Gov. Snyder snubs Trump, but throws money to House GOP incumbents

Governor Rick Snyder says he’s staying out of the presidential race this year, but he’s not staying out of politics. This past week, Snyder’s political operation picked more than a dozen Republicans to support in state races.
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There are thousands of journalists in Philadelphia today, covering the opening of the Democratic National Convention. I don’t want to give anything away, but the Democrats are going to end up nominating Hillary Clinton and Tim Kaine.

Remember, you heard it here first. But there are fewer print reporters than there used to be, and they will return to newsrooms that have a small fraction of the staffs they once did. Increasingly, so-called dailies don’t deliver every day, or cover nearly as many stories.

Governor Rick Snyder says he’s staying out of the presidential race this year, but he’s not staying out of politics.

This past week, Snyder’s political operation picked more than a dozen Republicans to support in state races.

Savor the sounds of a song bath
Kyle Norris/Michigan Radio

Here’s how the Threshold Choir works. Typically, Hospice or a family member call ups the choir when someone is sick or dying. A small group of singers arrive at the person’s bedside and sing very simple songs with lyrics like “You are not alone, I am here beside you.”

Choir members say it’s not a performance but rather a way to be present with someone who’s dying.

Their friends tease them that singing to people on their deathbed must be depressing. But the singers say it’s energizing and life-affirming. They say it’s the opposite of depressing.

steve carmody / Michigan Radio

The Democratic National Convention starts today.

There are some Michiganders in Philadelphia this week hoping to change the all-but-certain outcome.

A rag tag caravan of cars, vans and campers rolled into the Parvin State Park campground in southern New Jersey just after 10 o’clock Saturday night.

Almost immediately a group of Bernie Sanders supporters picked up guitars and started singing.

The campground in south Jersey is about as far from Philadelphia as these Sanders supporters are from voting for Hillary Clinton in November.

steve carmody / Michigan Radio

Michigan Congresswoman Debbie Dingell says Democratic National Committee chairwoman Debbie Wasserman-Schultz needed to resign her job. 

Revelations that the DNC under Wasserman-Schultz’ leadership tried to undermine Bernie Sanders’ campaign led to her announcement Sunday to step down.

Dingell says Wasserman-Schultz is a friend, but the Florida congresswoman had to go.

Some things are inevitable when you’re a radio host.

It’s almost time to go on the air, and you're ready. Your headlines are juicy and your weather forecast is spot on.

You’ve even got a great line to get people to listen to that segment on the mating rituals of the brown marmorated stink bug.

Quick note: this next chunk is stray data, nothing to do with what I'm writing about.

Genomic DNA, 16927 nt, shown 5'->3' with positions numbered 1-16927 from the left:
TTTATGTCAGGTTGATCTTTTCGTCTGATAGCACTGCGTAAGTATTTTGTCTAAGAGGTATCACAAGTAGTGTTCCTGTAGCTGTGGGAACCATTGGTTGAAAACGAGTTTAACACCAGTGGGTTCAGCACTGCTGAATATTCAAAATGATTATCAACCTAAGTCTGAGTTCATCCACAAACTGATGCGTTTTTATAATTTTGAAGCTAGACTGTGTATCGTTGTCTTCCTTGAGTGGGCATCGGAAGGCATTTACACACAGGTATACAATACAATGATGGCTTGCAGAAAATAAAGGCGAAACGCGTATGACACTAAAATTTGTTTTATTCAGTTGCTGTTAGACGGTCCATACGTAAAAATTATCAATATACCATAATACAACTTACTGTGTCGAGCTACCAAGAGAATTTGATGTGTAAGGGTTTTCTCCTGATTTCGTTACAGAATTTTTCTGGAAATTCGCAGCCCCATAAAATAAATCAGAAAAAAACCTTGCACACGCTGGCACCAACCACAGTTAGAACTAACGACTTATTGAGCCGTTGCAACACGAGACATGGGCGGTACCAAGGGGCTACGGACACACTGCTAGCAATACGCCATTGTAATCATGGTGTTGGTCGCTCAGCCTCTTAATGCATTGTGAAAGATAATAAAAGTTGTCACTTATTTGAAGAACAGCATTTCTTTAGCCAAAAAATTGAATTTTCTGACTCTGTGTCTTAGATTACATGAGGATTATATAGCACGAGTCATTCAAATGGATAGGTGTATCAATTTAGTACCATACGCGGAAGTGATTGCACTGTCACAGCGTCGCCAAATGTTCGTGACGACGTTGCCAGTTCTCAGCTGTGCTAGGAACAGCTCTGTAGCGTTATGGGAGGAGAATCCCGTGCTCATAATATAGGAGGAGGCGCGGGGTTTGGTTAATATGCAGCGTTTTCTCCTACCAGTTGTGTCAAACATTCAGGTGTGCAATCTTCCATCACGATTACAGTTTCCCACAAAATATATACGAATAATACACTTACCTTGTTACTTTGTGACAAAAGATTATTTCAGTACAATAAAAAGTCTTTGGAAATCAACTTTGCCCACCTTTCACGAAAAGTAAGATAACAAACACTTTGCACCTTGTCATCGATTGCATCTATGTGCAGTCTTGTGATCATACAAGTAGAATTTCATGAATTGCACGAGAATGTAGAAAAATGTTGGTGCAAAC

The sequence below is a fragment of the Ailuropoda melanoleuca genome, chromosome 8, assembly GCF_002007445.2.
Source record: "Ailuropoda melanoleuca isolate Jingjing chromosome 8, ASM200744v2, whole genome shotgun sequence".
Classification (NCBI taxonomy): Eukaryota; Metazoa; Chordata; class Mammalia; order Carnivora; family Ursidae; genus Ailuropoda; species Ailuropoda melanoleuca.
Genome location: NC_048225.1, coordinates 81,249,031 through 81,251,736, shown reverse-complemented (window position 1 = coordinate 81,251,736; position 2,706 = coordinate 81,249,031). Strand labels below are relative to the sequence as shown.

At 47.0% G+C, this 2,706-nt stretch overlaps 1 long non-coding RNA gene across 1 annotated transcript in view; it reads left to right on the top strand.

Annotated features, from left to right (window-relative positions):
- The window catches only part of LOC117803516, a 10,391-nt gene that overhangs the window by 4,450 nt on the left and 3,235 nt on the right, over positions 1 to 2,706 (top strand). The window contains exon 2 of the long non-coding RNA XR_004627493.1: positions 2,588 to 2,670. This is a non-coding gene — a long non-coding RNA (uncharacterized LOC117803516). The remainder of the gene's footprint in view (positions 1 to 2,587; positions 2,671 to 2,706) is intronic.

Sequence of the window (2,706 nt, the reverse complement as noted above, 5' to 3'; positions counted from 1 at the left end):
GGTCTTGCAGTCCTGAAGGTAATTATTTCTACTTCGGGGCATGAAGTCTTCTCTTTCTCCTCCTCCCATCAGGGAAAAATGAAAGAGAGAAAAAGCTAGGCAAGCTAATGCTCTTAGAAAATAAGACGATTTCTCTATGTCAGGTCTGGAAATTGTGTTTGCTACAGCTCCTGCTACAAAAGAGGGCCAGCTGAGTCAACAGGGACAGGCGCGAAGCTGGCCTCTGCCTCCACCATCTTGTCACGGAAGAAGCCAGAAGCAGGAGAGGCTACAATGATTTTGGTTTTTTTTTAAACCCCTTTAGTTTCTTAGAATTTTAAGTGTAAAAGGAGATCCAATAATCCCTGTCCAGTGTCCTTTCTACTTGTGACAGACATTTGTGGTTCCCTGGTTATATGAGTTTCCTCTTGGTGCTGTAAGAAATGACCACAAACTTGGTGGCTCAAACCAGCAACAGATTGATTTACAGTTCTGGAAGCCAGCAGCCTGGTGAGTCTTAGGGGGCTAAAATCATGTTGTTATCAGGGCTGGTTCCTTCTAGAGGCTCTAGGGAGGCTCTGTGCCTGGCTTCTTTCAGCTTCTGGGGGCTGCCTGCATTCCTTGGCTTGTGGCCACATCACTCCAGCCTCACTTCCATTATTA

Your finger is poised over the microphone button, and then you think, “Maybe I should check the traffic map one last time, just in case.”

Why not? You've got 30 whole seconds to spare.

That's when you see it.

Matt Picio / Flickr

An ambitious plan to expand and upgrade regional transit in Metro Detroit might stall out because two key regional players aren’t on board.

Those two key players are Oakland and Macomb counties.

The Southeast Michigan Regional Transit Authority wants to put a millage on the November ballot, that would raise about $3 billion (estimates vary) over 20 years to fund its proposed transit master plan.

The RTA board was supposed to approve the ballot measure this week, but ended up postponing the vote at the last minute.

Outside the RNC in Cleveland.
Steve Carmody / Michigan Radio

This Week in Review, Rebecca Kruth and Jack Lessenberry wrap up the Republican National Convention and look toward Philadelphia where the Democratic National Convention is set for next week. Kruth and Lessenberry also discuss a federal ruling that blocks Michigan’s ban on straight ticket voting and the loss of one of the state’s most prominent LGBT rights advocates.


Forget the cheering, bravado and juvenile attacks that came from Republicans in Cleveland this week.

Ignore the apocalyptic predictions of what could become of the United States should either Donald Trump or Hillary Clinton be elected president.

Ask yourself only this: Is this the best we can do?

The 12th Street Riot began in the early hours of July 23, 1967 following a police raid on an unlicensed after-hours bar on the corner of 12th and Clairmount.
Public Domain

In the summer of 1967, the streets of Detroit shook with violence.

Civil unrest over lack of housing for blacks and open animosity with the mostly white police department boiled over in the early morning hours of July 23.

What began with a police raid on an unlicensed after-hours club grew into rioting and looting that devastated parts of the city and lasted for days.

Then-governor George Romney called in the National Guard, and President Lyndon Johnson sent in paratroopers to help quell the violence. 

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